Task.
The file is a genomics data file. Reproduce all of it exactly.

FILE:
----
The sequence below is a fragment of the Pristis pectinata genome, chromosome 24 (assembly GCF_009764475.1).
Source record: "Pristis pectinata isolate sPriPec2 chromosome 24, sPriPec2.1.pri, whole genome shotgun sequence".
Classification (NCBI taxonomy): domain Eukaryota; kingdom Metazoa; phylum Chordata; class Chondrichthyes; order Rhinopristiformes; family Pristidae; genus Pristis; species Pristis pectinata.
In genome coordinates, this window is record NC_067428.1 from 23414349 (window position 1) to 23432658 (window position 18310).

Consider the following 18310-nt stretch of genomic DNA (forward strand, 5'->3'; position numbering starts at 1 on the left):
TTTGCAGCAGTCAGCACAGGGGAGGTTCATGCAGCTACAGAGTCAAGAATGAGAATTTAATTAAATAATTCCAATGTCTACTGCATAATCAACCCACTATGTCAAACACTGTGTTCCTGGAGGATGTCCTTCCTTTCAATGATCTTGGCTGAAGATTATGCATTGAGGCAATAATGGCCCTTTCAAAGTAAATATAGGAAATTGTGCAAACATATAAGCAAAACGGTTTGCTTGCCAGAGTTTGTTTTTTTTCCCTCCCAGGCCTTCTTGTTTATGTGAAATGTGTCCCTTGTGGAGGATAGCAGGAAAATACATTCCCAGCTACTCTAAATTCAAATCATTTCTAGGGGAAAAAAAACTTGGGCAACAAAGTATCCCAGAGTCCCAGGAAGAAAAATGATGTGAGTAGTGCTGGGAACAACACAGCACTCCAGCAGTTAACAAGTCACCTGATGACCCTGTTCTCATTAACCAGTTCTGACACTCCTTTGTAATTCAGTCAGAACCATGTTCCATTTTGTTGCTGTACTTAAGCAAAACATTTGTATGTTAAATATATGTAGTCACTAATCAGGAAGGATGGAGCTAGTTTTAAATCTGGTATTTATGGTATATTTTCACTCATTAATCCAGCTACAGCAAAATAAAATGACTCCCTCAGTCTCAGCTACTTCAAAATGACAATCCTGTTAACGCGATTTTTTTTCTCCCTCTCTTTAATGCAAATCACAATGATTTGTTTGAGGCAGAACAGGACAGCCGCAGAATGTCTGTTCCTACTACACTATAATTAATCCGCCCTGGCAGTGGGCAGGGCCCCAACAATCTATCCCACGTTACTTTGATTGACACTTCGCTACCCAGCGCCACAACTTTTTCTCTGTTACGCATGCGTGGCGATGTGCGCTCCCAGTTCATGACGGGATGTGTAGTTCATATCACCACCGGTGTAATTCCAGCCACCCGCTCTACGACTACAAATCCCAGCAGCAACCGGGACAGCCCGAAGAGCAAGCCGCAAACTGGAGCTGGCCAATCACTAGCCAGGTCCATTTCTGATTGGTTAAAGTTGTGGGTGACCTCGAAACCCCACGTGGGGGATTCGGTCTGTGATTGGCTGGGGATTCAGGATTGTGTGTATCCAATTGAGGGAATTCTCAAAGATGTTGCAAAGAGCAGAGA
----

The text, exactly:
The sequence below is a fragment of the Pristis pectinata genome, chromosome 24 (assembly GCF_009764475.1).
Source record: "Pristis pectinata isolate sPriPec2 chromosome 24, sPriPec2.1.pri, whole genome shotgun sequence".
Classification (NCBI taxonomy): domain Eukaryota; kingdom Metazoa; phylum Chordata; class Chondrichthyes; order Rhinopristiformes; family Pristidae; genus Pristis; species Pristis pectinata.
In genome coordinates, this window is record NC_067428.1 from 23414349 (window position 1) to 23432658 (window position 18310).

Consider the following 18310-nt stretch of genomic DNA (forward strand, 5'->3'; position numbering starts at 1 on the left):
TTTGCAGCAGTCAGCACAGGGGAGGTTCATGCAGCTACAGAGTCAAGAATGAGAATTTAATTAAATAATTCCAATGTCTACTGCATAATCAACCCACTATGTCAAACACTGTGTTCCTGGAGGATGTCCTTCCTTTCAATGATCTTGGCTGAAGATTATGCATTGAGGCAATAATGGCCCTTTCAAAGTAAATATAGGAAATTGTGCAAACATATAAGCAAAACGGTTTGCTTGCCAGAGTTTGTTTTTTTTCCCTCCCAGGCCTTCTTGTTTATGTGAAATGTGTCCCTTGTGGAGGATAGCAGGAAAATACATTCCCAGCTACTCTAAATTCAAATCATTTCTAGGGGAAAAAAAACTTGGGCAACAAAGTATCCCAGAGTCCCAGGAAGAAAAATGATGTGAGTAGTGCTGGGAACAACACAGCACTCCAGCAGTTAACAAGTCACCTGATGACCCTGTTCTCATTAACCAGTTCTGACACTCCTTTGTAATTCAGTCAGAACCATGTTCCATTTTGTTGCTGTACTTAAGCAAAACATTTGTATGTTAAATATATGTAGTCACTAATCAGGAAGGATGGAGCTAGTTTTAAATCTGGTATTTATGGTATATTTTCACTCATTAATCCAGCTACAGCAAAATAAAATGACTCCCTCAGTCTCAGCTACTTCAAAATGACAATCCTGTTAACGCGATTTTTTTTCTCCCTCTCTTTAATGCAAATCACAATGATTTGTTTGAGGCAGAACAGGACAGCCGCAGAATGTCTGTTCCTACTACACTATAATTAATCCGCCCTGGCAGTGGGCAGGGCCCCAACAATCTATCCCACGTTACTTTGATTGACACTTCGCTACCCAGCGCCACAACTTTTTCTCTGTTACGCATGCGTGGCGATGTGCGCTCCCAGTTCATGACGGGATGTGTAGTTCATATCACCACCGGTGTAATTCCAGCCACCCGCTCTACGACTACAAATCCCAGCAGCAACCGGGACAGCCCGAAGAGCAAGCCGCAAACTGGAGCTGGCCAATCACTAGCCAGGTCCATTTCTGATTGGTTAAAGTTGTGGGTGACCTCGAAACCCCACGTGGGGGATTCGGTCTGTGATTGGCTGGGGATTCAGGATTGTGTGTATCCAATTGAGGGAATTCTCAAAGATGTTGCAAAGAGCAGAGA